CI (Continuous Insulation System) is an insulated facade system for walls and ventilated slabs that works through the superposition of 5 skins: fixation, insulation, waterproofing (open to the diffusion of the vapor and resistant to impact), and an outer cladding layer.
How are these components installed, and how do they work? Is it a system for new projects or can it be incorporated into existing buildings (retrofit)? How to design an CI correctly for my architecture project? Find these and other answers, below.
Components of a CI
Fixation for Insulating Material
It is usually composed of adhesive mortar. In some cases, mechanical fixings are added, especially if the project has large wind suctions or if a very heavy coating has been placed.
StoTherm | StoTherm Silt
It depends on the choice of the client and the specific needs of the project. There are a large number of insulators on the market, but the most commonly used are EPS, XPS, Mineral Wool, Insulation Materials derived from Wood, Rigid Silicate Foams, Phenolic Foams, among others.
EPS | EPS Graphite
Rock Wool | Wood Wool
Mineral Foam | Phenolic Foam
Base layer of mortar with polymers + reinforcement mesh
The base layer, as determined by the European Union, works as waterproofing liquid and a vapor permeable water, while the reinforcement mesh allows the system to properly resist impacts, weather conditions, and other external stimuli.
It's the final layer and is visible from the outside. It can be chosen from a wide spectrum of coatings, paints, and other finishes.
On what surfaces can it be applied?
These systems originally arose to improve existing buildings, so they can be applied on any type of surface: masonry walls, concrete (coated or not), prefabricated systems, lightweight wooden or metal partitions, OSB, fiber cement, gypsum boards for exteriors, among others. Being that it is composed of air, it is a lightweight system that doesn't add extra weight.
It's important to note that in developed markets, this type of system has been regulated so that it's a single manufacturer delivering the complete product. Thus, the performance will correspond to a single provider.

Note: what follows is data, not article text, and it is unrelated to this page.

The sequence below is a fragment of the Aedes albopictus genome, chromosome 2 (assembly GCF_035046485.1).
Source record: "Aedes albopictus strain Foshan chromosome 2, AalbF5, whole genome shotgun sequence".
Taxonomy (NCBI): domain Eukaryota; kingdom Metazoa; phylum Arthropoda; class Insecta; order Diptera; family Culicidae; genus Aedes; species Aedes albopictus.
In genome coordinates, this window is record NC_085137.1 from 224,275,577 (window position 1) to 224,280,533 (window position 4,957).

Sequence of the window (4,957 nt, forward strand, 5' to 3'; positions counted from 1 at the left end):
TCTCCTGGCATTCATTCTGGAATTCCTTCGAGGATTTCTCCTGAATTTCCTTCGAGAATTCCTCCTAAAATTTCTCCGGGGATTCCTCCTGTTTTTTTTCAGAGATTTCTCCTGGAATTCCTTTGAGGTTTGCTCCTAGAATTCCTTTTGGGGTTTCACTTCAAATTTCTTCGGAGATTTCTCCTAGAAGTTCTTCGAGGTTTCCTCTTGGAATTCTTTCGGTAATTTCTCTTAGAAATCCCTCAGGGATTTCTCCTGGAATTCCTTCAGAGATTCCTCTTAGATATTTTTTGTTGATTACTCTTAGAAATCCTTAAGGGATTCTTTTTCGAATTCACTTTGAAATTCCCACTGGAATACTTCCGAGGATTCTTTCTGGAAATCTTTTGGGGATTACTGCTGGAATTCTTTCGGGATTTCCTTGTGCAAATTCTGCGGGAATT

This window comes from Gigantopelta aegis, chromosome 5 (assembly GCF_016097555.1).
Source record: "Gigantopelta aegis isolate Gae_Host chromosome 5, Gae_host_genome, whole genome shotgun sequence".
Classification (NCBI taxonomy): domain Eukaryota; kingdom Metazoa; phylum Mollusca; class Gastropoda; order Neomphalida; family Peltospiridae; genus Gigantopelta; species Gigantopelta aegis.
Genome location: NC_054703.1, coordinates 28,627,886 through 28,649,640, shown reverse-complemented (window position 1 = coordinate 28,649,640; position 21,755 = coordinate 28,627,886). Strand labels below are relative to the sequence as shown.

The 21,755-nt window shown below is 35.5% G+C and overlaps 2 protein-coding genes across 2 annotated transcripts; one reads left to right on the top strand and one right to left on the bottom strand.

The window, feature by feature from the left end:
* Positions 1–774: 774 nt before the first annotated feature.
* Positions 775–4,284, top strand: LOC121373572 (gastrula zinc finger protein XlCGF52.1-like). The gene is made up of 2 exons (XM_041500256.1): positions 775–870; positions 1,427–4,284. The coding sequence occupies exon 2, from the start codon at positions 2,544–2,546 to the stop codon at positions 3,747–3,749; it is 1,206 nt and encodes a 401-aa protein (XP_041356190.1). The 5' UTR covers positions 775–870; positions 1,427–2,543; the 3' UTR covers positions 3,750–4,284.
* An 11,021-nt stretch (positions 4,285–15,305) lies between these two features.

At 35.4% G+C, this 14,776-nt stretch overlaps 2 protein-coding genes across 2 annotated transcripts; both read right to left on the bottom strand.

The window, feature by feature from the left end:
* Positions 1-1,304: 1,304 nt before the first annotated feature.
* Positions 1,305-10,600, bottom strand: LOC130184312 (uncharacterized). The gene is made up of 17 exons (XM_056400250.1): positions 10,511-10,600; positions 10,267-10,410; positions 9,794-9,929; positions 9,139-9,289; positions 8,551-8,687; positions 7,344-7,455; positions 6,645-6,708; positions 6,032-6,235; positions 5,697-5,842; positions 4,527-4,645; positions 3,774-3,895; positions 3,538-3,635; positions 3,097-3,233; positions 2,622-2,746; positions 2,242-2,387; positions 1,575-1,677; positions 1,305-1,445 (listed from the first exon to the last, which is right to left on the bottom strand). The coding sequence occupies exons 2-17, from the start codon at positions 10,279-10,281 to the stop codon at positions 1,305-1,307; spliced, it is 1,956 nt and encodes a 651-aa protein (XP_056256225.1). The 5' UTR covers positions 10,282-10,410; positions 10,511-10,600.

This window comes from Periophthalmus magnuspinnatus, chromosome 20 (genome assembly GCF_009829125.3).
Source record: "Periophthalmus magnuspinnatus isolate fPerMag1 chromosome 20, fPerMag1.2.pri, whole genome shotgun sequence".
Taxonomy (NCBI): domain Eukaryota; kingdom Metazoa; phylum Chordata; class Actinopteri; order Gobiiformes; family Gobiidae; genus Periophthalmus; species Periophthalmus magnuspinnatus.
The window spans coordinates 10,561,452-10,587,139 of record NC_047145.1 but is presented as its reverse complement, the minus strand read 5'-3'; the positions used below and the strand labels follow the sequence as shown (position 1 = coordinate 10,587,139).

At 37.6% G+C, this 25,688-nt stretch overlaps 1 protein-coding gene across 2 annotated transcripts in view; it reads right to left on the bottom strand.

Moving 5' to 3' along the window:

Concrete | Baumax Prefabricated Partitions | SIP Panel
Fiber Cement Lightweight Partition | OSB plate | Exterior Gypsum Board
Masonry | Existing wall coated
Prefabricated EPS (ICF or Exacta)
1. Start by asking: How much do I want to isolate?
Before designing an CI system, we must answer the following questions: Was an energy analysis of the project carried out? Is there a U value (thermal transmittance) that must be achieved? Is it a project developed under the air pollution program, with stricter U values? If our CI system is designed to achieve the U value required by the project, we can rest assured of its thermal behavior in the future.
2. Determine how wide the system is based on your specific conditions
The width of the system is varied and can range from 2.5 cm to 20 cm, the most common being a width of 8 cm. First, the envelope must be defined: what surface will separate the conditioned spaces from the non-conditioned ones? Is it a public building that faces the street? What impact risks will it have on the system? It's not the same to design a CI under an eave in a 3rd floor than one that is at street level or exposed to weather conditions (rain, hail, direct sun, wind, others).
3. Choose the insulating material according to the project's needs
As previously stated, you cannot design a CI for a standard wall or a ventilated slab in the same manner as a site with water damage. Different insulating solutions can be mixed in the same project, depending on the area where the system is located. Also, the U values will be different if the CI is applied to a wall or a ventilated slab.
4. Define the connection between the CI and the insulation systems of the roof, the base, windows, and others
As it's not a system for roofs or submurations, CI forces us to determine how our wall insulation will be connected to the roof insulation: should I wrap everything and fit the CI in the roof insulation system? Or can it be applied to the wall without the need for splicing? As for the base, we must also define how far the insulation will go, and how it will be connected to the floors' insulation.
5. Resolve the connection between the CI and the elements that "interrupt" the system
In addition to the roof and the base, all those elements that could "interrupt" the system must be identified and resolved: doors, windows, lighting, and others. In existing buildings, all these pre-existences must be considered, and at the same time the substrate on which the system will be applied must be studied: is it a stucco or paint that is easily peeled off? Do you need to scrape? Can I simply use a primer that improves the adhesion between the wall and the system?
6. Look for advice and analyze the technical characteristics of the CI offered
CI is not a painting; It's a solution that has a certain volume and, therefore, requires professional advice to ensure its proper functioning. In this sense, it's important to understand the technical characteristics of the product, and require a set of instructions that explains everything we need to know before applying it to our project.
* CI systems are also known as EIFS (Exterior Insulation Finish Systems), SATE (External Thermal Insulation System), EWIS (External Wall Insulation System), ETICS (External Wall Insulation Composite System), WDVS (Wärmedämmverbund System) or Thermohaut ("Thermal Skin").
The images in this article have been developed by Nicolás Schultz, STO Chile Product Manager.